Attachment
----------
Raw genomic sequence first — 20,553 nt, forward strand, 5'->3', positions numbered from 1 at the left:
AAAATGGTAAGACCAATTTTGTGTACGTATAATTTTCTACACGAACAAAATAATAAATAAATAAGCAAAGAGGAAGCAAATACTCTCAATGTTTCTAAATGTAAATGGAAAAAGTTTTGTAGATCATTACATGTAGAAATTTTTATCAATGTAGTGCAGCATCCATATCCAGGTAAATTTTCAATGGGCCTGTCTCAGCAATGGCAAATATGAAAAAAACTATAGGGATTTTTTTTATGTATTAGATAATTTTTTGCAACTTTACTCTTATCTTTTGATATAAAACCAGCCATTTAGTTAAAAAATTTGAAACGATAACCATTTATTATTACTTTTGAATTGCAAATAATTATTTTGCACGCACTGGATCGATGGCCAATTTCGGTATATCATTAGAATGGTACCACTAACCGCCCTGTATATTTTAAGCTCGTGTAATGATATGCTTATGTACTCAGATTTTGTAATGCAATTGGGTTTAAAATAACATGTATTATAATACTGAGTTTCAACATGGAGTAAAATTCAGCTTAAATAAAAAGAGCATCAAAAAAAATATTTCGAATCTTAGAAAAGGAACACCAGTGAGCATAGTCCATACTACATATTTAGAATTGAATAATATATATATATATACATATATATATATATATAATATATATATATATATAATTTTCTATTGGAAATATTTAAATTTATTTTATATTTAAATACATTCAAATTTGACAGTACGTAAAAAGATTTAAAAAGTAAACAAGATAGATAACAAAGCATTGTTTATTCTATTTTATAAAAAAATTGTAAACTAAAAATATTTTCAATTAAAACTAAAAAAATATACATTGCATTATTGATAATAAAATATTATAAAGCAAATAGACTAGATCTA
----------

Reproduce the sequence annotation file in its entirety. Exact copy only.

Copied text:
Raw genomic sequence first — 20,553 nt, forward strand, 5'->3', positions numbered from 1 at the left:
AAAATGGTAAGACCAATTTTGTGTACGTATAATTTTCTACACGAACAAAATAATAAATAAATAAGCAAAGAGGAAGCAAATACTCTCAATGTTTCTAAATGTAAATGGAAAAAGTTTTGTAGATCATTACATGTAGAAATTTTTATCAATGTAGTGCAGCATCCATATCCAGGTAAATTTTCAATGGGCCTGTCTCAGCAATGGCAAATATGAAAAAAACTATAGGGATTTTTTTTATGTATTAGATAATTTTTTGCAACTTTACTCTTATCTTTTGATATAAAACCAGCCATTTAGTTAAAAAATTTGAAACGATAACCATTTATTATTACTTTTGAATTGCAAATAATTATTTTGCACGCACTGGATCGATGGCCAATTTCGGTATATCATTAGAATGGTACCACTAACCGCCCTGTATATTTTAAGCTCGTGTAATGATATGCTTATGTACTCAGATTTTGTAATGCAATTGGGTTTAAAATAACATGTATTATAATACTGAGTTTCAACATGGAGTAAAATTCAGCTTAAATAAAAAGAGCATCAAAAAAAATATTTCGAATCTTAGAAAAGGAACACCAGTGAGCATAGTCCATACTACATATTTAGAATTGAATAATATATATATATATACATATATATATATATATAATATATATATATATATAATTTTCTATTGGAAATATTTAAATTTATTTTATATTTAAATACATTCAAATTTGACAGTACGTAAAAAGATTTAAAAAGTAAACAAGATAGATAACAAAGCATTGTTTATTCTATTTTATAAAAAAATTGTAAACTAAAAATATTTTCAATTAAAACTAAAAAAATATACATTGCATTATTGATAATAAAATATTATAAAGCAAATAGACTAGATCTA